The specifications called for a system that can handle around 560,000 single work pieces per year, including 15 different types of gears and shafts. Each work piece type required the development of a specific peening program based on drawings and various work piece materials.
Considering that automotive crankshafts weigh around
40-60 pounds and rotate approximately 100 times per second, these parts are
exposed to tremendous tensile, compressive, and shear stresses. In addition,
combustion forces and piston acceleration in an engine can also cause
Therefore, crankshafts must be made from tough,
wear-resistant materials, usually high alloy carbon steel. Typical alloying
elements are manganese, chromium, molybdenum, nickel, cobalt, or vanadium.
worldwide sales at nearly $10 billion annually, there is a high demand for
spinal implants. These implants are subject to very specific and strict surface
finishing requirements to ensure longevity and fixation to bone.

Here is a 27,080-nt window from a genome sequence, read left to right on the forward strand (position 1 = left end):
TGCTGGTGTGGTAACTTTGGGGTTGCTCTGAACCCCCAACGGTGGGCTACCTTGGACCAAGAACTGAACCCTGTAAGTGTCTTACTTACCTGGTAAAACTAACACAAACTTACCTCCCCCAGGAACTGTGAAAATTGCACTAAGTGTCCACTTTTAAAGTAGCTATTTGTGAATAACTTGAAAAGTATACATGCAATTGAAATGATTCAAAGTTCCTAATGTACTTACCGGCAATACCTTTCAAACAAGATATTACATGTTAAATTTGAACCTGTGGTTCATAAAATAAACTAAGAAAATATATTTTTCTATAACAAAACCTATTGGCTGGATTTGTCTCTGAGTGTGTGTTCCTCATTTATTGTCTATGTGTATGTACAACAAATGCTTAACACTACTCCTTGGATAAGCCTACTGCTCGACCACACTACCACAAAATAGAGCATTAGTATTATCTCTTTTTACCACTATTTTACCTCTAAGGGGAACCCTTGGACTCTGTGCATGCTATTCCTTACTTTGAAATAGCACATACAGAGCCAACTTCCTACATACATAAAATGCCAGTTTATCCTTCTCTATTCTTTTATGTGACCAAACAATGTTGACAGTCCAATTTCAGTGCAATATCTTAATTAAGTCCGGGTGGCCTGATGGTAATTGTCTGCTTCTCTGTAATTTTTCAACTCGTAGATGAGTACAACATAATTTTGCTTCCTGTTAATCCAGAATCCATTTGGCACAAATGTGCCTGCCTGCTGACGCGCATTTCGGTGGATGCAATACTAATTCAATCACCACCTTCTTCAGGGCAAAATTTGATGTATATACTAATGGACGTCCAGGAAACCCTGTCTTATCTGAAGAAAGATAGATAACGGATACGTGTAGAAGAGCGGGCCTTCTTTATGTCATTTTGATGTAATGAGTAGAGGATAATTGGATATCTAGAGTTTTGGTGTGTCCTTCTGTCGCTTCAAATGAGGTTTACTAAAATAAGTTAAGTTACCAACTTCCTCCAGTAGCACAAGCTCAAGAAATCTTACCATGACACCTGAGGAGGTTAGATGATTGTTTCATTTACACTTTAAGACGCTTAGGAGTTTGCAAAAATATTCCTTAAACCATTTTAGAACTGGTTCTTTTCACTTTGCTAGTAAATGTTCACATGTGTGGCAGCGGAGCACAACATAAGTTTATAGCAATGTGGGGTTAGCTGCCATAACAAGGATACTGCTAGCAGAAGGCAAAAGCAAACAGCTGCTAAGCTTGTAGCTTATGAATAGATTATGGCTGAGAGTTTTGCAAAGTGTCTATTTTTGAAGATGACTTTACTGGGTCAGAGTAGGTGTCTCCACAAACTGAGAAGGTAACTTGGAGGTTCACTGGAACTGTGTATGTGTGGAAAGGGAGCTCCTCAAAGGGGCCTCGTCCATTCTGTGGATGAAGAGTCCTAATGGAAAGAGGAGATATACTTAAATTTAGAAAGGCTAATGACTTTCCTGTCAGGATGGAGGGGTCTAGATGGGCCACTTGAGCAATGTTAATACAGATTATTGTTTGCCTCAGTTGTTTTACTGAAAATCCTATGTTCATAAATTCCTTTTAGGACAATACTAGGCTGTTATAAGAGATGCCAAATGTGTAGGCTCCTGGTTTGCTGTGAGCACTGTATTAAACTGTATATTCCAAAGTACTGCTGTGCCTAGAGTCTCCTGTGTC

Mass finishing and shot blasting play key roles in creating the right finish for spinal implants, not only for intermediate surface treatment after forging, casting, machining, additive manufacturing, etc., but also for placing the final surface finish before implantation.
While none of these work pieces contain sand, their
surfaces may show oxidization or – in the case of ferrous metals – heavy
scale/rust caused by iron oxide.
All forms of oxidization must be removed to ensure
that subsequent manufacturing operations such as machining, coating, and
painting are economical and efficient. Poorly cleaned work pieces may cause additional
processing, premature wear on milling tools and drill bits, excessive pollution
within coolant systems, and inefficient adhesion of coatings and paint.
Traces of oxidation may also impact the work
Shot blasting and mass finishing have become indispensable technologies for surface preparation and finishing of joint reconstruction implants. Their applications range from surface cleaning, deburring, edge radiusing after forging, casting, additive manufacturing, and machining to surface preparation for different kinds of coatings, shot peening for increasing the longevity of an implant, and placing an extremely smooth, high-gloss finish on the implants before they are inserted into the body.